I like the new website Dr West, congratulations on all you do! Particularly on this difficult topic, few doctors who are involved with actively managing cancer are willing to engage with it. We will all die, but it is more likely that someone with advanced stage cancer will die sooner. Having watched my husband die, holding his hand as he passed, I can’t say it was easy. But it was the death he would have wished for, at home and in no pain. Your advice to get hospice/palliative care involved early and to foresee what might be needed and deal with likely difficulties before they actually happen is excellent. I wish more doctors would give it.
    All best wishes,
    Pippa

  • dbrock says:

    A year ago it would have been a very hard thing to imagine, but I now totally believe that what Dr. West writes is spot on, having sat through a month of decline, and carefully watching every second. Even though any little ‘improvement’ gives you a small bit of hope at the time, what I know now is that when we see ‘improvement’, it reflects comfort. A small smile, a raised eyebrow. A response to a song. :)

  • SherryS says:

    Thank you for another insightful post. I fear we may be coming to this point with my dad in the not too distant future and it’s already comforting to read your words. They make me less fearful of what it will be like.

  • Rita says:

    Thank you, Dr. West, for broaching this topic! I haven’t been here for a while because I’ve been so involved with my husband’s care. He also seems to be approaching the process you’ve described. He may actually be in the beginning of the process–he hardly eats any more, he hardly wants to drink, though I try to encourage him gently to do both and am to some degree successful; he goes from the bed to the couch to the bed and sleeps a good part of the day, not engaging in much, and yet he still cracks his jokes.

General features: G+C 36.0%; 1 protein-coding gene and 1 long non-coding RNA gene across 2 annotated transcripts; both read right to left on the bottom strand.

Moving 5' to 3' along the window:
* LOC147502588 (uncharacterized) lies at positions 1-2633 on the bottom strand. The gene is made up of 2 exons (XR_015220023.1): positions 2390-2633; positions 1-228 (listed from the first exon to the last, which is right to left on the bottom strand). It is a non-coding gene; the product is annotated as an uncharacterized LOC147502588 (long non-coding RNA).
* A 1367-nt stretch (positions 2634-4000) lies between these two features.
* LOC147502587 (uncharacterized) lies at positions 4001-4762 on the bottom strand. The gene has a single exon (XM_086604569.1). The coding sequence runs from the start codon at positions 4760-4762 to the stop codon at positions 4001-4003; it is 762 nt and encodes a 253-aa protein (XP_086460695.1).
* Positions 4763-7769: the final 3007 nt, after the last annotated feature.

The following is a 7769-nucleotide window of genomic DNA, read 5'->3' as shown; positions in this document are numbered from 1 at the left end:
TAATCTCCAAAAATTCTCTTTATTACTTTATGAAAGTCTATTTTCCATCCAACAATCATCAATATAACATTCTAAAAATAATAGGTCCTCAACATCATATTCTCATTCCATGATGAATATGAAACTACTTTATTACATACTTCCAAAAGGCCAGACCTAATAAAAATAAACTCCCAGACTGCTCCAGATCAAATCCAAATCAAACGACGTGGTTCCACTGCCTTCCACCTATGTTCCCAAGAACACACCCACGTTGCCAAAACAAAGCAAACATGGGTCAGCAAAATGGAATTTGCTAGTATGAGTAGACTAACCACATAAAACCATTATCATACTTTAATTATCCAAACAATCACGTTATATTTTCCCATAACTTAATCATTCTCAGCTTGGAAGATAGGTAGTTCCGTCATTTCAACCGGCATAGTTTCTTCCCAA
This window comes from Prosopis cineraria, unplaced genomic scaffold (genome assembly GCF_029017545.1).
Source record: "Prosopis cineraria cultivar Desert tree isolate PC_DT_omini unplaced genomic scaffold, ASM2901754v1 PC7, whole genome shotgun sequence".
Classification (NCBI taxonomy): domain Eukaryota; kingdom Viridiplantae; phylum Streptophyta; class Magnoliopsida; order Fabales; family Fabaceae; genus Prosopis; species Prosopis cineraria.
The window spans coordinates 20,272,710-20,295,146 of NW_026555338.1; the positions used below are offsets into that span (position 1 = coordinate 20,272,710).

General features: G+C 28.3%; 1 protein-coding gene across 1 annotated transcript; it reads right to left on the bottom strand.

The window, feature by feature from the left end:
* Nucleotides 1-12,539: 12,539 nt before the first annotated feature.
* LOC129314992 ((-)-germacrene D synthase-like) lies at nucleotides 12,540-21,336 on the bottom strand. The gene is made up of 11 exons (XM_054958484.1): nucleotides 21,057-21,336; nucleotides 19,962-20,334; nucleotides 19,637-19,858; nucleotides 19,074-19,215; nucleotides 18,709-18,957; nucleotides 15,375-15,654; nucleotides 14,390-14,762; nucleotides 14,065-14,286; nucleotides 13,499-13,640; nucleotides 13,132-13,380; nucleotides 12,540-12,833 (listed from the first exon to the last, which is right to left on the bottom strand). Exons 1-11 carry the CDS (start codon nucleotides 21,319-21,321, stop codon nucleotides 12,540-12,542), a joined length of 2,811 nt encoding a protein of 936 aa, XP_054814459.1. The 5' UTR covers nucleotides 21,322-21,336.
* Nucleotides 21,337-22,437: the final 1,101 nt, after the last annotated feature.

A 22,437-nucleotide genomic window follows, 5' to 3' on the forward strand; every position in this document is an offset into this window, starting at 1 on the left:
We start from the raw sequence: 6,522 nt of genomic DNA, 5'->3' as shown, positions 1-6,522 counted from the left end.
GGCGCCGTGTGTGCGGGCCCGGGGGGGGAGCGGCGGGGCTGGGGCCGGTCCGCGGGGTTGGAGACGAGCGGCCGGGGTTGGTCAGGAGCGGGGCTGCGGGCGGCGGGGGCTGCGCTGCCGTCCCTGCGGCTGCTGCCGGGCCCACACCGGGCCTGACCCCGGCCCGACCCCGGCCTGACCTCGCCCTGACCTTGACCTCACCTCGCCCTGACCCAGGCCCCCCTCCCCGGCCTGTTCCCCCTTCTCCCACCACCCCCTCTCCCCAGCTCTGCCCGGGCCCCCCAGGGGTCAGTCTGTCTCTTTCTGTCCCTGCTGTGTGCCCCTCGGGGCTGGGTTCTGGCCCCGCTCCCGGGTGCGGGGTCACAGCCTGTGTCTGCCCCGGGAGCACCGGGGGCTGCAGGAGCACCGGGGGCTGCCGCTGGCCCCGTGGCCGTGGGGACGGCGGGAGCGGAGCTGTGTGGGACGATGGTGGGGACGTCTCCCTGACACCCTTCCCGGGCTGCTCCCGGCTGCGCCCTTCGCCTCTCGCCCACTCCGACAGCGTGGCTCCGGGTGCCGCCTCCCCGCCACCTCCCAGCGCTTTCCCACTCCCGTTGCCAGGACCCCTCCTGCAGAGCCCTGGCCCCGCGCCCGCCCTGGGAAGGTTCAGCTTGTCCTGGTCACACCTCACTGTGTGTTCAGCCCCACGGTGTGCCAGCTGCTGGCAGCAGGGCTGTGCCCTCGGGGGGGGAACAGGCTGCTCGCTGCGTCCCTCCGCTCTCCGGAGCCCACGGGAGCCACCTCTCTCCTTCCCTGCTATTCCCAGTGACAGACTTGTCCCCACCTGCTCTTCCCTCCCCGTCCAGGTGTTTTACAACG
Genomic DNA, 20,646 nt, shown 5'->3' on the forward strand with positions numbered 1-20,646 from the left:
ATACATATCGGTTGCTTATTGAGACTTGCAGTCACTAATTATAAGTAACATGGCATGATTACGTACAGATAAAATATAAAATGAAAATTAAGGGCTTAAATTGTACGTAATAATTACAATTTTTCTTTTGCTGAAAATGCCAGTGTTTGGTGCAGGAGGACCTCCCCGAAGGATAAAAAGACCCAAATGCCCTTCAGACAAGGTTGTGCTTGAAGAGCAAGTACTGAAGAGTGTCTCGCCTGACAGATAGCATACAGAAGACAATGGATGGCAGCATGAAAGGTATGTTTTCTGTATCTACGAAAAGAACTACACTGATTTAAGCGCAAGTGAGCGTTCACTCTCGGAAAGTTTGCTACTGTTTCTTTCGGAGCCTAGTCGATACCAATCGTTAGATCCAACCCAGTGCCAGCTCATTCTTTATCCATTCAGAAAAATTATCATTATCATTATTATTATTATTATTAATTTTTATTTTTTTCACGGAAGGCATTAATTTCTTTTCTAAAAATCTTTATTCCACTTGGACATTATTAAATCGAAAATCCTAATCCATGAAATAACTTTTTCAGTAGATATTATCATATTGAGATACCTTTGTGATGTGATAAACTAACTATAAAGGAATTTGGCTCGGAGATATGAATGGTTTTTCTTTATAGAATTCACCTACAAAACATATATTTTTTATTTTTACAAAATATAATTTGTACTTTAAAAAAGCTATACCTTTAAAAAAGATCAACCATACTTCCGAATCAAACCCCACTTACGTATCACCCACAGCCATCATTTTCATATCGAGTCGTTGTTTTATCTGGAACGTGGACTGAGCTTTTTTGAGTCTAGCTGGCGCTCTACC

I can’t really talk with him about dying in a direct way, but the doctors called in the visiting nurses and luckily the organization here is both visiting nurses and hospice, so their presence isn’t threatening to us and is extremely helpful. I assume we’ll be able to “slip into” hospice quite naturally when the time comes, but it does feel to me like we’re beginning to get some of the hospice services already.

    Anyway, your post is so helpful to me and helps me become more conscious of what now may be in the process of occurring. The information you’ve given relieves some of my anxiety about him having to suffer really badly. Thank you so very much!

  • Apra says:

    This is a helpful post but many cancer patients on chemo also experience the same things, so are you talking about those who are no longer on any kind of treatment?
    My husband does not like to get out of the bed much though he is awake and alert and plays games on his phone all day. He does not like to move about because of bone mets.
    So maybe wanting to stay in bed can be two kinds.
    Thanks Dr. west, I know somethings now that I had not thought of before.
    Apra